This is similar to the way design thinking considers specific problems in the context of an end-to-end user journey. Our work on designing US hospital experiences, for example, studied how patient choices are often influenced by contextual factors beyond medical treatment. We found how important it was for patients to know their visitors would be well looked after, and how influential online reviews and social media comments were when patients chose specific hospitals and requested specific doctors and surgeons. Studying real customers in real situations is essential to design thinking, it’s why UX and design thinking practices use techniques like ethnography, and the reason we employ anthropologists to model user behavior to inform product and service development. The idea that everyday experiences and environments influence our decision making, the things we use, and the way we use them, is again, a utopian idea.
Utopias, like design thinking, recognize the complexity of our relationship with technology
Consider the utopian world of Star Trek, where poverty and crime have been eliminated, and everyone works for the betterment of humankind. This idealized world is made possible through an all-pervasive reliance on computers that know where you are, what you’re doing, guide every decision with data and analytics, where anything can be made just by asking a super-intelligent 3D printing gadget to replicate it. And everyone thinks it’s fine for Captain Kirk to conduct relations between the entire human race and aliens on our behalf, even though he’s not an elected official. Star Trek lacks data privacy and democracy, but nobody seems to mind because tech has made everything work out fine. It’s a tech utopia.
The idea that everyday experiences and environments influence our decision making, the things we use, and the way we use them, is again, a utopian idea.
More’s Utopia (which, coincidentally, describes cities built in a circular pattern of living quarters attached to a separate rectangular work zone, looking oddly like the Starship Enterprise) is a similar highly advanced technological society, except it’s arguably a dystopia. There is no privacy, because all doors give access to everyone (no locks) and they have an abundance of glass for windows and even walls (high tech for 1516) which makes it impossible to have privacy. There’s no poverty, no private property, no inequality or envy, the Utopians have mastered all technologies and so on. It’s another idealized, high-tech, society. Except, if you break the rules, you get executed.
In a way, the difference between a utopia and a dystopia is seeing the glass half full, or half empty, much like current debates over technology. When you compare these two alternative societies, you see the same basic human issues of privacy and personal choice from two very different perspectives, where the pros and cons of life, economics, government, living standards and personal choices are intrinsically bound to technology. In the era of Amazon, Facebook, blockchain, biometrics, online campaigning, mobile devices and big data, these tech issues present big utopian questions for real world service design and product development.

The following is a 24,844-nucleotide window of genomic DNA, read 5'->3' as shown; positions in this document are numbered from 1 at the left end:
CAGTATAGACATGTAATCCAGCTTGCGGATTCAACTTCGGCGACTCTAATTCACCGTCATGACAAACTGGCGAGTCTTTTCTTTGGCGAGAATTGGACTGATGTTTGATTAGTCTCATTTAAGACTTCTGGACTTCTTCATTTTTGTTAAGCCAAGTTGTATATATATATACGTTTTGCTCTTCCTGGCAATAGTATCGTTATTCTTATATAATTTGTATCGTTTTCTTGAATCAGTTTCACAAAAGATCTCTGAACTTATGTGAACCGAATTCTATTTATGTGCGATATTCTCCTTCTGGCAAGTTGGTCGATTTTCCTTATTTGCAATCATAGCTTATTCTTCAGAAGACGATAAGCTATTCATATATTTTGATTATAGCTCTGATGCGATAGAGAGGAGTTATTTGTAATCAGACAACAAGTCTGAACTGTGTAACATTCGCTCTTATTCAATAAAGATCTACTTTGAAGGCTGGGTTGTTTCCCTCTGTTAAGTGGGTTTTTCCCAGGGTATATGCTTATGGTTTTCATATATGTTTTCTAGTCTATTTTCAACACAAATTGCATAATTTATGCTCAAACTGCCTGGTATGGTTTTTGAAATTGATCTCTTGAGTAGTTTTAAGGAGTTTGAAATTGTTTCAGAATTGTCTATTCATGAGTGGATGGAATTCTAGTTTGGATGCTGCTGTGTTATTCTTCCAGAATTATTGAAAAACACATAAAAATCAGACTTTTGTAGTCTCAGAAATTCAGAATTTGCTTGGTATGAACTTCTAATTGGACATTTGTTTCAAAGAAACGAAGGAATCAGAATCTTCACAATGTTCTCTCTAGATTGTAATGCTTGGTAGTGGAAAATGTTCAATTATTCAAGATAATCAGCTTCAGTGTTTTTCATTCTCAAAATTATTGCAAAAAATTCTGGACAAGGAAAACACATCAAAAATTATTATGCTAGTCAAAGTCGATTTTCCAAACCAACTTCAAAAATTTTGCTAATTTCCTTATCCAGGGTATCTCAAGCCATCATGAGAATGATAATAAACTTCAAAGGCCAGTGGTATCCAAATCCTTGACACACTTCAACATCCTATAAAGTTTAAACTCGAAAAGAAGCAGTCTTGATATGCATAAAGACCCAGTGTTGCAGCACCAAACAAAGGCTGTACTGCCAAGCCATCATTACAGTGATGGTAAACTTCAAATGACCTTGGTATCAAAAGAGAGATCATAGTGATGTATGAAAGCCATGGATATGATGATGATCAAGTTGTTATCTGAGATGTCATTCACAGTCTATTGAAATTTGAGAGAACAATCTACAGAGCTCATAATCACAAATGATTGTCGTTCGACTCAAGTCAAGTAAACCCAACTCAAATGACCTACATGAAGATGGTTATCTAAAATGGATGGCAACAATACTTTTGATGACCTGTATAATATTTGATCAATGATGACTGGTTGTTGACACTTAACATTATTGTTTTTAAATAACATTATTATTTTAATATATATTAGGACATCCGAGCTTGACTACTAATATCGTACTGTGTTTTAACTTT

Every design thinking practice, UX designer, and customer experience professional, has to consider the upsides and downsides of technology. For example, automated services run on data and, as automation spreads into public life through commerce, healthcare, banking and taxation, increasing amounts of personal data become shared in the public domain. That data can affect credit scores, insurance risks, even career prospects and your access to services. This creates a new degree of ethical complexity affecting solutions we design. In a world where we rely on systems there’s a risk those systems could limit our personal choices, as well as increase them. In a world where AI can anticipate our needs, there’s a risk we will end-up in a cycle where innovation and out-of-the-box thinking is limited by established algorithms. In a world that relies on data-driven systems, there’s the challenge of protecting your data from misuse. There’s also a risk that our reliance on systems might unduly influence our choices, not merely of products, but – as recent news stories have speculated – even who we vote for. These complex issues lie at the heart of utopian writing, as well as Silicon Valley.
One final utopian thought…
As fiction reading list books go, utopian and dystopian works (like the original Utopia, and books by authors like Ursula Le Guin and Margaret Atwood, to name but a few) feel relevant today for UX professionals and design thinkers, because all utopias look at the real world and real human behaviors and build solutions like a designer would, with a blank sheet of paper and reimagined processes. And for that reason, if you work in UX it’s worth buying copy of More’s Utopia… or maybe even download it free, because it’s out of copyright in many territories. Which is another utopian lesson, after all, technology always has unintended consequences, especially for copyright owners…right?